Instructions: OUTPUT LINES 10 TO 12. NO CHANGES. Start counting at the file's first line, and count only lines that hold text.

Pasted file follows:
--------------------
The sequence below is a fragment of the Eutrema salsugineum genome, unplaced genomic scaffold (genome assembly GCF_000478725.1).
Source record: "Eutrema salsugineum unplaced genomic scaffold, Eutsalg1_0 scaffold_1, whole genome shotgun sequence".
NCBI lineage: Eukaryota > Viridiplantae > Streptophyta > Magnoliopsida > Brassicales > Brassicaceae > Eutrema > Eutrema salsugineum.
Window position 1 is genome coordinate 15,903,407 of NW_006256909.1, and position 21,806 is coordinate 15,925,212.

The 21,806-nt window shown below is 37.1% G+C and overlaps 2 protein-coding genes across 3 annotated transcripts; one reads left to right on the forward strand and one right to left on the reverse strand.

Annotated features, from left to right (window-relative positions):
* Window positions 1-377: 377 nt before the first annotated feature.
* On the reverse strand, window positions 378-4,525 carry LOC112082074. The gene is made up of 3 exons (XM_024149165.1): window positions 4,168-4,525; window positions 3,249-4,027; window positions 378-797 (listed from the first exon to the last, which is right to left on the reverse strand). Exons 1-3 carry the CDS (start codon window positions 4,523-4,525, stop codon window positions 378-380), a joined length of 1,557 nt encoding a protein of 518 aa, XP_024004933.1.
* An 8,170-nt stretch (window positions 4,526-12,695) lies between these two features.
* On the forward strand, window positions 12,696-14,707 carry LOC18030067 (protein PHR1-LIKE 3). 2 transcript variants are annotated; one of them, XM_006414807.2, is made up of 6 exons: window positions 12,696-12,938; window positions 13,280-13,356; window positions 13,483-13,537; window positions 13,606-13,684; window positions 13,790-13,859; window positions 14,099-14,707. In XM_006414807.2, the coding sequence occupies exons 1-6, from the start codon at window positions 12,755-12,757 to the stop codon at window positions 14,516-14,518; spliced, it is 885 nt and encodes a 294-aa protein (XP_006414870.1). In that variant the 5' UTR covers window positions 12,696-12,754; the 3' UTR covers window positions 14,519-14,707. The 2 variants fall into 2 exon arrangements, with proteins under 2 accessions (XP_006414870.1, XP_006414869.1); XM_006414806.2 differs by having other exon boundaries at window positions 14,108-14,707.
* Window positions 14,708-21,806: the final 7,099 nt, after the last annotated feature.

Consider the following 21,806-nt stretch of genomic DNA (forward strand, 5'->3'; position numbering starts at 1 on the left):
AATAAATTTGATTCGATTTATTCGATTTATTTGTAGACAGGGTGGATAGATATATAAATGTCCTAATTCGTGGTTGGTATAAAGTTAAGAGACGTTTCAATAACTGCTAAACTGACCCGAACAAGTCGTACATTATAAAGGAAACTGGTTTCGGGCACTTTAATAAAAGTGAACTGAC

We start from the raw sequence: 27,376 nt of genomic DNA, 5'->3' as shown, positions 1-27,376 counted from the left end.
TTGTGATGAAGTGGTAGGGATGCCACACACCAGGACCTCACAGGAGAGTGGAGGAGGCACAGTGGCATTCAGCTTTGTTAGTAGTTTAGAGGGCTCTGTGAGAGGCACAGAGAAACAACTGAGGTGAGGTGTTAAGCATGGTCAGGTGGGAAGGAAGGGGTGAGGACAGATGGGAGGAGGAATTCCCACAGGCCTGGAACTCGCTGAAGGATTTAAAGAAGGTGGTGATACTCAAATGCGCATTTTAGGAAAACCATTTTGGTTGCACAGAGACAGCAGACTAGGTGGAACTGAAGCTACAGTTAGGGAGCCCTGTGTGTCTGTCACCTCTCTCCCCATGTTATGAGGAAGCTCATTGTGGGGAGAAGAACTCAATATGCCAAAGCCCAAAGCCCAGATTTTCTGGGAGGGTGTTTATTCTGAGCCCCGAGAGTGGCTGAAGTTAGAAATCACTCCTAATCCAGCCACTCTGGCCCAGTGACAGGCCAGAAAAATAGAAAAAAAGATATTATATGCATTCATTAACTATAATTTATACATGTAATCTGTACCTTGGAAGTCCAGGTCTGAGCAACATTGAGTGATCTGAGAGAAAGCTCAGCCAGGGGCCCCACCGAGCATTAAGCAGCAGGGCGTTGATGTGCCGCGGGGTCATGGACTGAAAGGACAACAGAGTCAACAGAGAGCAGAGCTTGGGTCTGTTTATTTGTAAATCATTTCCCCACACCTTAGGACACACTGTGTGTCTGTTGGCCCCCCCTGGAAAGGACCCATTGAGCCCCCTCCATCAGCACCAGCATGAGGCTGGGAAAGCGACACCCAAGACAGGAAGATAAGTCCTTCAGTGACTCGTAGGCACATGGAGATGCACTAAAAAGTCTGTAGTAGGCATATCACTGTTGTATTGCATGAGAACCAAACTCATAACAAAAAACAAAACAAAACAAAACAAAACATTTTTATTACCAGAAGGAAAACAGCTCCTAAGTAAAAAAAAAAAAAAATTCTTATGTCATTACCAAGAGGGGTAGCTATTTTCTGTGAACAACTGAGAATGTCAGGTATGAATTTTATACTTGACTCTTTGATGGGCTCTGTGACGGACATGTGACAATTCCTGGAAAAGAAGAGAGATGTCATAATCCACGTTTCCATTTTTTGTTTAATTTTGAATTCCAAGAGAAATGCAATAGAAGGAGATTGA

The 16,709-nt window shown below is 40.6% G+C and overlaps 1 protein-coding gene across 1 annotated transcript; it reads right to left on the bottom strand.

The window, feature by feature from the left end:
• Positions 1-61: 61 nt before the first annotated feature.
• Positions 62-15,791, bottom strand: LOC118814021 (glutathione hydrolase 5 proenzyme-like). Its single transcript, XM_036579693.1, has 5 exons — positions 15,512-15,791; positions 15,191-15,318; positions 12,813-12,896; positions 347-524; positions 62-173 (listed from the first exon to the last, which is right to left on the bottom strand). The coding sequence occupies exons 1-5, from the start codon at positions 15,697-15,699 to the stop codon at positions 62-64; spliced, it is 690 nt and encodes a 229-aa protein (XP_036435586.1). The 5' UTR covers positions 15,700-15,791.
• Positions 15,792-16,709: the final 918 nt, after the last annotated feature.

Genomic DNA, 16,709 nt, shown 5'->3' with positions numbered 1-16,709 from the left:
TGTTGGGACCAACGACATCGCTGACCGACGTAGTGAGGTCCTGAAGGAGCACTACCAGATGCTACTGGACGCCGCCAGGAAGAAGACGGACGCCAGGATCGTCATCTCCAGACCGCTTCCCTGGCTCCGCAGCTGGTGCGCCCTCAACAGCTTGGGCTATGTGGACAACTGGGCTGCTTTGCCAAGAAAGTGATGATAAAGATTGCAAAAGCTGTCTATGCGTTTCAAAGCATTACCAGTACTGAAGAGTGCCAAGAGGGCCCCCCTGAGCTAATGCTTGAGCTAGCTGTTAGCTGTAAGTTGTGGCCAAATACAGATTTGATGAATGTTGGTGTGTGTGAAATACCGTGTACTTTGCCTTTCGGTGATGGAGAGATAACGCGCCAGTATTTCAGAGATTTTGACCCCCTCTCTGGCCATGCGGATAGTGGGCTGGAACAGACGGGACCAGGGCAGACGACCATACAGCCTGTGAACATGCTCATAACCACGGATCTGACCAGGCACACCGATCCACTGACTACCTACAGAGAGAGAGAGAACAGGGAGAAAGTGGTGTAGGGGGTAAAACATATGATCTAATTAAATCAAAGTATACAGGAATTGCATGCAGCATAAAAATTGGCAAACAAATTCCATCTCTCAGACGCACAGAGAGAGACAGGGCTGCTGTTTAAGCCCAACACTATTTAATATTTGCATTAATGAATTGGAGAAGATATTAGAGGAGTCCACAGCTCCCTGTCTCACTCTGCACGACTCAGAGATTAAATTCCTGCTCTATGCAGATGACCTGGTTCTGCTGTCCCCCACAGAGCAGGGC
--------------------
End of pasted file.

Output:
* On the forward strand, window positions 12,696-14,707 carry LOC18030067 (protein PHR1-LIKE 3). 2 transcript variants are annotated; one of them, XM_006414807.2, is made up of 6 exons: window positions 12,696-12,938; window positions 13,280-13,356; window positions 13,483-13,537; window positions 13,606-13,684; window positions 13,790-13,859; window positions 14,099-14,707. In XM_006414807.2, the coding sequence occupies exons 1-6, from the start codon at window positions 12,755-12,757 to the stop codon at window positions 14,516-14,518; spliced, it is 885 nt and encodes a 294-aa protein (XP_006414870.1). In that variant the 5' UTR covers window positions 12,696-12,754; the 3' UTR covers window positions 14,519-14,707. The 2 variants fall into 2 exon arrangements, with proteins under 2 accessions (XP_006414870.1, XP_006414869.1); XM_006414806.2 differs by having other exon boundaries at window positions 14,108-14,707.
* Window positions 14,708-21,806: the final 7,099 nt, after the last annotated feature.

Consider the following 21,806-nt stretch of genomic DNA (forward strand, 5'->3'; position numbering starts at 1 on the left):